What is Hypnotherapy?

Hypnotherapy was approved by the British Medical Association as a valid medical treatment in 1955.

Hypnotherapy is a brief intervention therapy that combines proven therapeutic approaches such as cognitive behaviour and psycho-analysis with the use of hypnosis. It is often successful where other conventional treatments have failed and change is often faster and more deep rooted because hypnosis bi-passes the resistance of the conscious critical part of our mind that tends to be rigid and inflexible to change. When therapy is conducted out of hypnosis, suggestions can be blocked by the conscious mind even when the patient wants to accept them.

In a state of hypnosis the client is able to access the unconscious without the rigidity and limiting resistance of the conscious mind. The unconsious mind is highly creative, flexible and full of potential for change - its main directive is survival and it does not want the mind and body to be in a state of discomfort. The unconscious is like a sophisticated computer and holds our memories, habits, beliefs, and creativity. In the "trance" state, i will gently guide you to help you navigate change releasing and processing old problems, releasing potential, installing new skills and healthy beliefs, and setting goals.

Hypnotherapy uses hypnosis to enhance the effectiveness of a wide range of therapeutic techniques and approaches. The techniques and approaches I use will depend on the needs of the client such as EFT, (the tapping technique), EMDR (Eye Movement Desensitisation and Re-programming), Cognitive Behaviour, NLP (Neuro-Linguistic Programming), Psychoanalysis or Solution Focussed therapy.
N.B. It is essential that you consult your GP for a medical diagnosis of your physical symptoms prior to making an appointment for hypnotherapy.

What is Hypnosis?

There is no one clear definition of hypnosis but we know it is an altered state of consciousness we access naturally throughout the day. For example on awakening, daydreaming, reading a book, just before we go to sleep or anytime we focus on something and become emotionally involved in it we are in a state of hypnosis. Although people experience it in slightly different ways (there is no such thing as a 'hypnotised feeling') you may recognise it as a state of relaxation and a comfortable feeling of detachment, the way you feel at certain times of the day when you mind is not fully engaged in what is going on around you. When we are in this state the mind is more open to suggestion and possibility and less resistant. However...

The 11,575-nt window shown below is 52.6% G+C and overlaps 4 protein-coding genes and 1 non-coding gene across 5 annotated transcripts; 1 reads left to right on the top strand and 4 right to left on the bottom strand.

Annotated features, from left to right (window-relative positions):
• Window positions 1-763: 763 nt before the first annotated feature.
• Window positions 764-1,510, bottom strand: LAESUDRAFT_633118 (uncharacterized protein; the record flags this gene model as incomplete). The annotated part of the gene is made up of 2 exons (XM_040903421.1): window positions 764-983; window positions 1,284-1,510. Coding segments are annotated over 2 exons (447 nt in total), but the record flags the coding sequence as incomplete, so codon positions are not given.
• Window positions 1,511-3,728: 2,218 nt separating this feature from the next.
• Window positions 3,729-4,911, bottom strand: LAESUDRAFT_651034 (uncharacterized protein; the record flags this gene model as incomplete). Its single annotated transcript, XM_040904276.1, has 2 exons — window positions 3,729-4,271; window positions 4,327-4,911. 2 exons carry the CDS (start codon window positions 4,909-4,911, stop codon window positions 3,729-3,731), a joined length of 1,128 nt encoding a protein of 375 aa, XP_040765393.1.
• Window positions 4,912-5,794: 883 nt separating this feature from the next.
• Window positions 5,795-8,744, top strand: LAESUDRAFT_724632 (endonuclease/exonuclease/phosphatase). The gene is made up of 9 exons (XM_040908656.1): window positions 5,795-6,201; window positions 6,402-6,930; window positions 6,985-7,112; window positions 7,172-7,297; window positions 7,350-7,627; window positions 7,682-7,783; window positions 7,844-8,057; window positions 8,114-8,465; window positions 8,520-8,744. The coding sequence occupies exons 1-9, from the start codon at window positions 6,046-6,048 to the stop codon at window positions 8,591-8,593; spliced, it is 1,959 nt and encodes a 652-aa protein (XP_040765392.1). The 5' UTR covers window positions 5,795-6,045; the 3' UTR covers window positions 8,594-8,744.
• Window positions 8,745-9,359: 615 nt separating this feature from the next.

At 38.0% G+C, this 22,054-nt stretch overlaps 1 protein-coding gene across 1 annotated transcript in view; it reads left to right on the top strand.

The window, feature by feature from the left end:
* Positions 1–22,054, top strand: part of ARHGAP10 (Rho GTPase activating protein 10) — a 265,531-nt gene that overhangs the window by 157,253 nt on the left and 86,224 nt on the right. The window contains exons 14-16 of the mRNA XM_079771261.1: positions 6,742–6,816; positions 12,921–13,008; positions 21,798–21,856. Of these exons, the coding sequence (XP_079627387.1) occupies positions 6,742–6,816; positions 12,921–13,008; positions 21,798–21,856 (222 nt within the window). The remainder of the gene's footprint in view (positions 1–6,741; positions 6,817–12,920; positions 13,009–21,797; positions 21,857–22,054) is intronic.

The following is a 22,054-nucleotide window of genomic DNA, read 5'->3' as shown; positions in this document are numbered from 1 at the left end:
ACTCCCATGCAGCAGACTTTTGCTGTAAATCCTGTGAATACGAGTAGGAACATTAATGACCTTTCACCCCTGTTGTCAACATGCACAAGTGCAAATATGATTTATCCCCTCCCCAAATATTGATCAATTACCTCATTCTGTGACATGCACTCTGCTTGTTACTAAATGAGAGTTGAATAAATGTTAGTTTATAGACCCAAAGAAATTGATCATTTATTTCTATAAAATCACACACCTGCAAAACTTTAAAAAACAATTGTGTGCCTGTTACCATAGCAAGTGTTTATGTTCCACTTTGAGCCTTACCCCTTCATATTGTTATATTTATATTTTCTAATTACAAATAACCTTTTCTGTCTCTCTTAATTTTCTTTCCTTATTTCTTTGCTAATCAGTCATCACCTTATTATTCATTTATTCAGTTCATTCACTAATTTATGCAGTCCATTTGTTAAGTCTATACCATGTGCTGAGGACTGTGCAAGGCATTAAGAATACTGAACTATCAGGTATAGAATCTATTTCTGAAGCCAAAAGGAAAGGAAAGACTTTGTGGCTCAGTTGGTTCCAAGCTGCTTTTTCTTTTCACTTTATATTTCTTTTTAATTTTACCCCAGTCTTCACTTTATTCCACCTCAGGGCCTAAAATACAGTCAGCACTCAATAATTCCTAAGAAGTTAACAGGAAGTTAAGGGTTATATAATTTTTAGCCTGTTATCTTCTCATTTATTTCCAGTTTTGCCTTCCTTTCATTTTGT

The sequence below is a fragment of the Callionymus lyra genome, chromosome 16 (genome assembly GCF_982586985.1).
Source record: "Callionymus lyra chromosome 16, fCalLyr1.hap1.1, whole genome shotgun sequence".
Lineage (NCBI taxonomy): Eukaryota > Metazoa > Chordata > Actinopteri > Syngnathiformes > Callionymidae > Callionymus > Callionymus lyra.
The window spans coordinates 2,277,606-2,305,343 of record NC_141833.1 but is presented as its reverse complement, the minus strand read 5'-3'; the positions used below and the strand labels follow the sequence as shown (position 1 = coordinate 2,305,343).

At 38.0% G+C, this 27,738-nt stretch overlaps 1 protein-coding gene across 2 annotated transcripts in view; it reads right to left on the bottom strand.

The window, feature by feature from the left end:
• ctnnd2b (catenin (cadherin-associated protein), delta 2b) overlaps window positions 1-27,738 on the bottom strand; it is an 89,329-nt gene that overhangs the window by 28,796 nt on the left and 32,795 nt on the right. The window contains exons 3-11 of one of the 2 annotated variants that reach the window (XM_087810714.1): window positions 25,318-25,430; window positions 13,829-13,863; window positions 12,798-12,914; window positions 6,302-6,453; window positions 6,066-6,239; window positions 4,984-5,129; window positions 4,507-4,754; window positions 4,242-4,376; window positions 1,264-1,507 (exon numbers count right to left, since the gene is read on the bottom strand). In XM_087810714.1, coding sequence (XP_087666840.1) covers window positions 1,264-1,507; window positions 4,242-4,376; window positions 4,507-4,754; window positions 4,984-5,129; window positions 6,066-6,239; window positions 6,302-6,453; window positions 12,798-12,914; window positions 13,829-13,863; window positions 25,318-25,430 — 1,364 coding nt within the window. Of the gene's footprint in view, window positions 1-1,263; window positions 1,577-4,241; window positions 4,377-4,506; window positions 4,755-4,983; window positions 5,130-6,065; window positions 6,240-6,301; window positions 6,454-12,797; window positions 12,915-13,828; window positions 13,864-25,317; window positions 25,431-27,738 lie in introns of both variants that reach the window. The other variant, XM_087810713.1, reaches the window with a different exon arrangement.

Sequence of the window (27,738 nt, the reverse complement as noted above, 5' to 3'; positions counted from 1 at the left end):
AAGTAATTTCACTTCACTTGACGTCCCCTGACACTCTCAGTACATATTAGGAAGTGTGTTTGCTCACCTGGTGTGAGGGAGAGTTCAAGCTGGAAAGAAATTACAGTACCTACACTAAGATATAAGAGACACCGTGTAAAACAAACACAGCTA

What is EFT?

EFT (Emotional Freedom Technique) is a simple but dynamic new therapeutic technique that creates fast and powerful change. It is new and revolutionary and yet has its roots in ancient Chinese medical understanding of meridians and energy systems and modern science of Applied Kinesiology.

EFT works with the human energy system on the theory that:
"the cause of all negative emotions are the result of disruptions in the body's energy system".
The technique involves tapping with the fingertips on specific meridian (energy) points on the body while using specific words to re-balance the body and relieve symptoms both psychological and physical. Once balanced, the upset is usually resolved - the memory stays but the emotional charge is gone. Easy to learn and user-friendly it is a wonderful safe self-help technique and when used alongside hypnosis creates the most dramatic changes inside and outside of the therapy room.

What is EMDR?

EMDR (Eye Movement Desensitisation and Reprocessing) is a modern psychological treatment originally developed as a treatment of Post Traumatic Disorder. It is a means of taking a positive learning from a negative experience rather than holding onto a negative limiting belief from that experience. EMDR is the quickest way to access an issue and can be used not only to 'unblock' trauma but many other negative emotional states such as phobias. The client is guided by the therapist through the EMDR procedure to access and process information in a similar way to the REM (Rapid Eye Movement) stage of sleep